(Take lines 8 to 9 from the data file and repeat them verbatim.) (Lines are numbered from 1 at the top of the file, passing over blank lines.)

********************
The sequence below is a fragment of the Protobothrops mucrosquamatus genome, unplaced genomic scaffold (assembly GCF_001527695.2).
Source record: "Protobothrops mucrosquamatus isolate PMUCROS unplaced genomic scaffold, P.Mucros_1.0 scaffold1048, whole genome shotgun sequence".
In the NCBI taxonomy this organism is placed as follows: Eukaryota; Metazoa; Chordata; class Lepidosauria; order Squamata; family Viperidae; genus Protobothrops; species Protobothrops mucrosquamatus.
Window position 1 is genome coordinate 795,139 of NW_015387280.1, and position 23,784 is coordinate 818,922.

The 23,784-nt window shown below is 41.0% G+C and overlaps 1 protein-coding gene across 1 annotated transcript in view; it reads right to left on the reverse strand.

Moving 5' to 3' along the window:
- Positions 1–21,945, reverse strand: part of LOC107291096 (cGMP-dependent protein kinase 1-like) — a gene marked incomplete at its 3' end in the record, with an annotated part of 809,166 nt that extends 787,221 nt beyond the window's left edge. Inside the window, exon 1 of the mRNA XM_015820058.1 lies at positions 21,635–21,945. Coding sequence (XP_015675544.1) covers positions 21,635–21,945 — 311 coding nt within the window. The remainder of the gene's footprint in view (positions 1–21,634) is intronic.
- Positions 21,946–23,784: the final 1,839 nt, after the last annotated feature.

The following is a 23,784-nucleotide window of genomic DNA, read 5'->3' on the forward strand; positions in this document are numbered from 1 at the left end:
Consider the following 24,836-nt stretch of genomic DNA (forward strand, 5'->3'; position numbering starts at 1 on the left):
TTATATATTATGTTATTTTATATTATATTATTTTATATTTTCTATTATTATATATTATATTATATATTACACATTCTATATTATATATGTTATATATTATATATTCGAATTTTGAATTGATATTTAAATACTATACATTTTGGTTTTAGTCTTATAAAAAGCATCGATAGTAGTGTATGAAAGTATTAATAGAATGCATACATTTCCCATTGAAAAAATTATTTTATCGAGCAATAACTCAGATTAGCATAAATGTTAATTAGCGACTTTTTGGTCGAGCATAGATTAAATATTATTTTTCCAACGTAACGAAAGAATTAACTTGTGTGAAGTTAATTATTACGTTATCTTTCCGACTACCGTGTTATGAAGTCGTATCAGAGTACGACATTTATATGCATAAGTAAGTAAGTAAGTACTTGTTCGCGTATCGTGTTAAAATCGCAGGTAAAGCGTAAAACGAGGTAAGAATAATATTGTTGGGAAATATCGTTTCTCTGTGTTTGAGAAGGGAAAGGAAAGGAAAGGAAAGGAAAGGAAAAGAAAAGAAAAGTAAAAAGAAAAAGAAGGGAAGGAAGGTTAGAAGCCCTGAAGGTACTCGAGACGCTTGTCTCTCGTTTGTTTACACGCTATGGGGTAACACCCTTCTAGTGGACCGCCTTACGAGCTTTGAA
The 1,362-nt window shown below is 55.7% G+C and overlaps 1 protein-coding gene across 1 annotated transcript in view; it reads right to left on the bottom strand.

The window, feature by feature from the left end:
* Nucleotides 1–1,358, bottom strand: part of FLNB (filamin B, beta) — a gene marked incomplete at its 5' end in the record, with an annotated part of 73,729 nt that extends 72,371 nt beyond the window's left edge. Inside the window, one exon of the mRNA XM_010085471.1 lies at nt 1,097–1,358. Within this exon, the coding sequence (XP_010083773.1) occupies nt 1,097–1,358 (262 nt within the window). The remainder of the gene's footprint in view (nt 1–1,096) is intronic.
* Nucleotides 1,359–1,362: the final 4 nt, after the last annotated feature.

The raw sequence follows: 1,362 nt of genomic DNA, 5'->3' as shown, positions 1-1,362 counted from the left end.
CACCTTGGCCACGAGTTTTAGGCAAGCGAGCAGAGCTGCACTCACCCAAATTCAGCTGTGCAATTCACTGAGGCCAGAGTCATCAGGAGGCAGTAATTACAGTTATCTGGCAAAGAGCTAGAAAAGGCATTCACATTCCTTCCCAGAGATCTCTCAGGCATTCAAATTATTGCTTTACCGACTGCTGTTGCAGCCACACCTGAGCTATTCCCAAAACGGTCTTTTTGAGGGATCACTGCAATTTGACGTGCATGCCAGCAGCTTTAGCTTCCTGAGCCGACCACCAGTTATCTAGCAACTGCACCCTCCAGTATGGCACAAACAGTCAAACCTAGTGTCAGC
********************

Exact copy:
- Positions 21,946–23,784: the final 1,839 nt, after the last annotated feature.

The following is a 23,784-nucleotide window of genomic DNA, read 5'->3' on the forward strand; positions in this document are numbered from 1 at the left end: